3 Keys to Gaining Confidence | TechWell

3 Keys to Gaining Confidence

A confident man standing with arms crossed, photo by Jonas Kakaroto

The notion of being confident may not make sense independent of a specific thing you want to be confident about. For example, you might want to be confident in going on a job interview, or submitting a proposal to your boss, or pointing your skis downhill on a near-vertical trail labeled “Danger: Experts Only.”

But confidence is actually a state of mind. It’s the belief that you can do well at something, but even if you don’t succeed, you will be okay. Confidence is an attitude that enables you to better handle whatever challenges come your way, whether you deliberately take them on or they arrive uninvited.

Much of the advice on how to gain confidence revolves around eliminating behaviors that diminish confidence.

The first key is changing how you talk to yourself. In particular, discard negative thoughts, such as those that begin with “I can’t” or “I’m not good enough to” or “I’ll fail if I.” It’s natural to have negative thoughts, but instead of letting them fester, banish them from your mind and replace them with positive thoughts about what you can and will do. And when you fall short, simply forgive yourself, learn what you can from the experience, and move on.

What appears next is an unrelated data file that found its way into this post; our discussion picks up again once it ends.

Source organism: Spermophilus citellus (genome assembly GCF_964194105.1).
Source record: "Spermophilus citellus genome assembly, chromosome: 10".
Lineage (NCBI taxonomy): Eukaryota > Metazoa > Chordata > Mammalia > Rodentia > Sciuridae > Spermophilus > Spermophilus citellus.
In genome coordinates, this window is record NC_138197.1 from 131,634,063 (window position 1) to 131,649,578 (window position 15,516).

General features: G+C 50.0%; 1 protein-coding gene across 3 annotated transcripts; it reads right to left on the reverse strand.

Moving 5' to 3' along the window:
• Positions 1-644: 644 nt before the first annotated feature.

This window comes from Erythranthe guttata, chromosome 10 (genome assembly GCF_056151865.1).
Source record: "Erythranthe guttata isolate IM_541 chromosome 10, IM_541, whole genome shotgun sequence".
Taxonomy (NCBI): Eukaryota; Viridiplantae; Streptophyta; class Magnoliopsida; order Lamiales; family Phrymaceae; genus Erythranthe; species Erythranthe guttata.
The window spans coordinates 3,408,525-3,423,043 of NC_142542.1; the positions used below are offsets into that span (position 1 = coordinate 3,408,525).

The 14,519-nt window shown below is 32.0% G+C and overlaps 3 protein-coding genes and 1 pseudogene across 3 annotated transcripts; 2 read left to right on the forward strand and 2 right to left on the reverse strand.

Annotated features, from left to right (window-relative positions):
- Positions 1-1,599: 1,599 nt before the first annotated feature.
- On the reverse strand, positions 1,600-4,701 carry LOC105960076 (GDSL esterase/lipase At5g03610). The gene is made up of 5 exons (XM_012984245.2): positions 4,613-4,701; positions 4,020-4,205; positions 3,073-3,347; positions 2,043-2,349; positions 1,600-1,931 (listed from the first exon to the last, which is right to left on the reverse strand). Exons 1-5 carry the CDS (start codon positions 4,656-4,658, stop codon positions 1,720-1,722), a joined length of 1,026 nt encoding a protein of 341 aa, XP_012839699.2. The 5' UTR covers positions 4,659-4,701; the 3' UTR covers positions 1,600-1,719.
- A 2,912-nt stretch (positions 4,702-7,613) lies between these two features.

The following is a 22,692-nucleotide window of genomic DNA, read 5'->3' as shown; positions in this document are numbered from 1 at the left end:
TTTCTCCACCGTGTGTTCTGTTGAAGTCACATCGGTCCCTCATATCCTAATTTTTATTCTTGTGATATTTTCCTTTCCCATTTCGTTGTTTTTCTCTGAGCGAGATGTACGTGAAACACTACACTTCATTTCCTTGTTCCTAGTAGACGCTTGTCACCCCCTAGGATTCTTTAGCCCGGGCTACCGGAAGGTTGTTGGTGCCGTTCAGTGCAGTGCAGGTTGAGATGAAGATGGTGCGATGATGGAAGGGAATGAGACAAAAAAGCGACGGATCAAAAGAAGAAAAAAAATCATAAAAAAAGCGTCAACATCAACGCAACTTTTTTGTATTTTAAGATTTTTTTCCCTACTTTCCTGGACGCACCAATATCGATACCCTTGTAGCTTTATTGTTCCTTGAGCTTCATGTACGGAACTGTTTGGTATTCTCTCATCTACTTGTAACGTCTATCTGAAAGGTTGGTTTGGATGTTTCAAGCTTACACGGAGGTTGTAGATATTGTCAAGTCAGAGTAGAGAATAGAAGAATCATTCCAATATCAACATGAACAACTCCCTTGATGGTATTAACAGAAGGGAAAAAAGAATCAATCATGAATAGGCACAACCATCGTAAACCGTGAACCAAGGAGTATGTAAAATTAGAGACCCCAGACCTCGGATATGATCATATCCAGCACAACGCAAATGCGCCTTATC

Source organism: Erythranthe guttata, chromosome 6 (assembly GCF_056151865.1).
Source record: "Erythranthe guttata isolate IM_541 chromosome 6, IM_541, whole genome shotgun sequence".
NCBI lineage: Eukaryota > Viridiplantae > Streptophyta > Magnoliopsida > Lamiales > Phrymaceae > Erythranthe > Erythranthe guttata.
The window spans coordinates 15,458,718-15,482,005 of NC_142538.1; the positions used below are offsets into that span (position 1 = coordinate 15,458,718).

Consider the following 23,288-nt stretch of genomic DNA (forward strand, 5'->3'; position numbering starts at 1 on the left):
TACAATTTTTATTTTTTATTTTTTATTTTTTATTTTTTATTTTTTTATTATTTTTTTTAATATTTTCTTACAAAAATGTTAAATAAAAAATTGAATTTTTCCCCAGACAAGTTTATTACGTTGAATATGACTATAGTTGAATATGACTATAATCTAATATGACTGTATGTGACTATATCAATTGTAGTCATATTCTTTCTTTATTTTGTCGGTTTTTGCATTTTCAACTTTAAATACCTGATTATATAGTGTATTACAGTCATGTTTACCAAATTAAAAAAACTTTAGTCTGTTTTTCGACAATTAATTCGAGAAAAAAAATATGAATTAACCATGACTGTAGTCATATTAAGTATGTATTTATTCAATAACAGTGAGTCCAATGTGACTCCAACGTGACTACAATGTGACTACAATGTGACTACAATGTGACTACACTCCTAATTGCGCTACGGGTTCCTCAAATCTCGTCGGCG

It’s also important to change how you carry yourself. Think of people you’ve met who exude confidence. Are they really confident? You can’t be sure, because when people project confidence, that’s how others see them. Therefore, the second key to gaining confidence is to look and sound confident. In doing that, people will see you as confident—and best of all, you will feel confident. So, stand tall, speak with a strong voice, and try to come across as someone filled with confidence.

The third key is to be cognizant of all that you’ve accomplished. Instead of dismissing or downplaying your accomplishments, give yourself credit for them. You don’t need to toot your own horn in public if that’s not comfortable for you, but a little private tooting, such as keeping a running list of your accomplishments, will help you remember that you have lots to be proud of.

The wonderful thing about confidence is that once you begin to acquire it, it grows, develops, and helps in everything you do. (Though possibly not pointing your skis downhill on a near-vertical trail. That’s at your own risk!)

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